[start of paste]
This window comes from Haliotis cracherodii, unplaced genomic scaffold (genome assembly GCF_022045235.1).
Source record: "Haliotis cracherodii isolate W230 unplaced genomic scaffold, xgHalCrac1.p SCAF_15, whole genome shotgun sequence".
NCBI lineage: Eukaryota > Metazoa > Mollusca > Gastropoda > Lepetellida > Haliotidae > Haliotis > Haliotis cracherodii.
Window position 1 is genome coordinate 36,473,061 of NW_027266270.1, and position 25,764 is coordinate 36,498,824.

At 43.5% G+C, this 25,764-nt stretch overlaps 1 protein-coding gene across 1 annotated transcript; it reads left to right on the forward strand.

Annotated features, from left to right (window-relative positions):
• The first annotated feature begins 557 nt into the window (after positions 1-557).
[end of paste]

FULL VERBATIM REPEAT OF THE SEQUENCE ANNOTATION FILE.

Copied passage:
This window comes from Haliotis cracherodii, unplaced genomic scaffold (genome assembly GCF_022045235.1).
Source record: "Haliotis cracherodii isolate W230 unplaced genomic scaffold, xgHalCrac1.p SCAF_15, whole genome shotgun sequence".
NCBI lineage: Eukaryota > Metazoa > Mollusca > Gastropoda > Lepetellida > Haliotidae > Haliotis > Haliotis cracherodii.
Window position 1 is genome coordinate 36,473,061 of NW_027266270.1, and position 25,764 is coordinate 36,498,824.

At 43.5% G+C, this 25,764-nt stretch overlaps 1 protein-coding gene across 1 annotated transcript; it reads left to right on the forward strand.

Annotated features, from left to right (window-relative positions):
• The first annotated feature begins 557 nt into the window (after positions 1-557).